Although rice is by far the most commonly grown crop, the next in line, beans and pulses, steals the show for export revenue. Myanmar is second only to Canada in global exports of beans and pulses, exporting around US$1 billion of it in 2017, according to the Ministry of Commerce, versus only US$800 million in rice exports.
In 2017, Myanmar produced only 2.1 million metric tonnes of maize and exported 0.9 million metric tonnes, mostly as livestock feed, according to a 2017 report by the United States Department of Agriculture’s foreign agriculture service.
Myanmar’s agricultural sector is largely comprised of smallholder farms between one and five hectares, according to Myanmar: Analysis of Farm Production Economics, a 2016 report by the World Bank Group that included a nationwide survey of farmers.
Although 80 percent of the 1,728 farmers surveyed cultivated rice, most of them also grew at least one other crop on their farms.
Mechanisation on these small farms is very low. Farmers rely on oxen and manual labour to plough, plant and harvest – in part because of the small areas they tend to cultivate.
“With regard to mechanisation, the good news is that in some areas of Myanmar, most farms operate only one parcel of land,” states the World Bank report, arguing that most of Myanmar’s farm plots are small enough to at least get by without sophisticated machinery.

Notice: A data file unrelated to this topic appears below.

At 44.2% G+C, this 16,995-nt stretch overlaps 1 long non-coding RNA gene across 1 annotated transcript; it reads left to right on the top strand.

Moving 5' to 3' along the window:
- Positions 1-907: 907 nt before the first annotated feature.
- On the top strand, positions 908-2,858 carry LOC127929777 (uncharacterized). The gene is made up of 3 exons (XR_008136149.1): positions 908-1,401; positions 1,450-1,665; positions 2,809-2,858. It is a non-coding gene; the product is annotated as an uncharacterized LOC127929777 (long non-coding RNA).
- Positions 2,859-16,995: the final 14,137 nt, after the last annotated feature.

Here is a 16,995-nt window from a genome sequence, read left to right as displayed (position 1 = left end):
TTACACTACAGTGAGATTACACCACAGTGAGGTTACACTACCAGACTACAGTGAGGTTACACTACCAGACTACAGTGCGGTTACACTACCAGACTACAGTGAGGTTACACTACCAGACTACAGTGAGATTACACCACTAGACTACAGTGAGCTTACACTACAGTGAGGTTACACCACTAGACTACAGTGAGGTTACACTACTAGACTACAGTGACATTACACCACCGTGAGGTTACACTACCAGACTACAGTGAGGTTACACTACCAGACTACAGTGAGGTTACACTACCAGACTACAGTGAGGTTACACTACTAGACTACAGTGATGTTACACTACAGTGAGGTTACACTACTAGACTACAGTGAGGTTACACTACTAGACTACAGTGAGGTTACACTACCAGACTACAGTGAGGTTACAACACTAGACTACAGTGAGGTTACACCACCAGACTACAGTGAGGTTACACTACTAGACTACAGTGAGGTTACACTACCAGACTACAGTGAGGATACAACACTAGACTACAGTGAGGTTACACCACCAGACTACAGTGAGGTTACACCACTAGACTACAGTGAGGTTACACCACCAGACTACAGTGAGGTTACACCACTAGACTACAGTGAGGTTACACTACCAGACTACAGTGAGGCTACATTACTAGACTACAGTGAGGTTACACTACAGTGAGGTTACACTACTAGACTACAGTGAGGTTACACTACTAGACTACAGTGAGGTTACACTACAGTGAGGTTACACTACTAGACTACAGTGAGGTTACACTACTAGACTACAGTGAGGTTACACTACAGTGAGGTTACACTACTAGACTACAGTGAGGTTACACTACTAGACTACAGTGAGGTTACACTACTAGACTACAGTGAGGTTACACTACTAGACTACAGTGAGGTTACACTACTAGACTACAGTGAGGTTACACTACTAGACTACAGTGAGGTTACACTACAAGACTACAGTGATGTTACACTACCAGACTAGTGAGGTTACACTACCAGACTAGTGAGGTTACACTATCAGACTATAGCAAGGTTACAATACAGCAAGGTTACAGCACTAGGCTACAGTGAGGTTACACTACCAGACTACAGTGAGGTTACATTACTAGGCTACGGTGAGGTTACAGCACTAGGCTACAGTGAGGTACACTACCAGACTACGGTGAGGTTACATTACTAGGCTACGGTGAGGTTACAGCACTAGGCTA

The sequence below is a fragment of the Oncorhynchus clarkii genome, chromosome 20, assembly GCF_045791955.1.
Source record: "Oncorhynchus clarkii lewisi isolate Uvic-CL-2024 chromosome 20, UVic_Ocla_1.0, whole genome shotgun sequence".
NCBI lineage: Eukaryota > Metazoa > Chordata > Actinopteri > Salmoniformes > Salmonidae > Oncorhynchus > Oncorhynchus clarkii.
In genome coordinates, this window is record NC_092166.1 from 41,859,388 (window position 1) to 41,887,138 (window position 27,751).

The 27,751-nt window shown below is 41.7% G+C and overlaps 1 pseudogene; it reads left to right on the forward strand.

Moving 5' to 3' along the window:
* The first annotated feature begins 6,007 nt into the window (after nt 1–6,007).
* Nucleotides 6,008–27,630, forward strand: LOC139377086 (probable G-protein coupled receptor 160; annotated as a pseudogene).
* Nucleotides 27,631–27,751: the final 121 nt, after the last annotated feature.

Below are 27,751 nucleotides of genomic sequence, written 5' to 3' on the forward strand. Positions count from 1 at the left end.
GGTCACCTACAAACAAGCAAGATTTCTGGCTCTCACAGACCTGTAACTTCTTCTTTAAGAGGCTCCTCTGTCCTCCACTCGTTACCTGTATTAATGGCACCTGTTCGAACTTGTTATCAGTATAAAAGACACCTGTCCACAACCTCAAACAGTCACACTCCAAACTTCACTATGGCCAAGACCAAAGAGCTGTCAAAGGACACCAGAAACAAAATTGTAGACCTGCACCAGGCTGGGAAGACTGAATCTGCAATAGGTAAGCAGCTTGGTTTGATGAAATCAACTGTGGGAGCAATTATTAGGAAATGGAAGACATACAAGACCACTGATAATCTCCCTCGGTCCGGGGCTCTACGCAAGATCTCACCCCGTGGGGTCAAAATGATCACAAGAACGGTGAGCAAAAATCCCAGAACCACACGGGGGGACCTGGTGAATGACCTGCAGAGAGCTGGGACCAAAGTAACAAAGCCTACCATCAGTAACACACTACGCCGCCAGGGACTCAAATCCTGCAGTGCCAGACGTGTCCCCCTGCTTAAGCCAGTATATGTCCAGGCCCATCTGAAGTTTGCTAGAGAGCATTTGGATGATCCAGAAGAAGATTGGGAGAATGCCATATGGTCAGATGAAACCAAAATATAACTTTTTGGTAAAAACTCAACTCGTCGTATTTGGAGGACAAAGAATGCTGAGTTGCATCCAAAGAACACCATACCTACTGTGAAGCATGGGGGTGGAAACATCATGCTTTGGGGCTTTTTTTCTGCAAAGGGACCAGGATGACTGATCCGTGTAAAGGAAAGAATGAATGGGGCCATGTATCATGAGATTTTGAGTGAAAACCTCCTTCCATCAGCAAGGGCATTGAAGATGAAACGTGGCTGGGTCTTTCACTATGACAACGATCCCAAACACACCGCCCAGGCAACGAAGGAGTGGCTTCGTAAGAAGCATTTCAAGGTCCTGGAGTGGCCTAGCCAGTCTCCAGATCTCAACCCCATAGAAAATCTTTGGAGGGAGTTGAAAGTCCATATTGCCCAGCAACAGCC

Daily wages for farm workers range from roughly K2500 to K5500 – among the lowest in Asia – with wages at their peak during the dry season.
Sowing seeds for the future
Although the numbers have improved gradually in recent years, agriculture production and exports fall well short of Myanmar’s potential.
“[A]gricultural productivity in Myanmar is low … limiting the sector’s contribution to poverty reduction and shared prosperity,” the World Bank report states.
Dr Tin Htut Oo is a former director general for the Ministry of Agriculture and Irrigation and chairman of Yoma Strategic Holdings’ agriculture business. Regarding Myanmar’s agricultural growth, he identified three main blights.
First is its history: “A mistake policy-makers made in the past was to be too focused on rice alone. They failed to diversify,” Tin Htut Oo explained.
If Myanmar agriculture is going to develop, it needs to expand its exports of other crops. As an example, Tin Htut Oo cited coffee, which he argued has the potential to be as big an export for Myanmar as it is Vietnam, which is the world’s second-largest coffee exporter.
Second: Modernisation, but beyond mechanical ploughs and sophisticated fertilisers. Myanmar is woefully lacking in mills, canneries and other infrastructure to process its raw produce into marketable finished goods.
Finally: Market access and meeting global standards.
“The problem I would say in Myanmar is we are blessed with everything. We are satisfied with our own domestic consumption, so we do not need to import,” said Tin Htut Oo, arguing that Myanmar farmers tend to focus on selling within Myanmar.
Even if farmers had a network of overseas buyers, common practices for things like labour conditions and the types and amounts of fertilisers used makes many Myanmar crops ineligible for sale in global markets. He said a critical first step to upping Myanmar’s agricultural exports is for farmers to become aware of and then work to adopt international standards.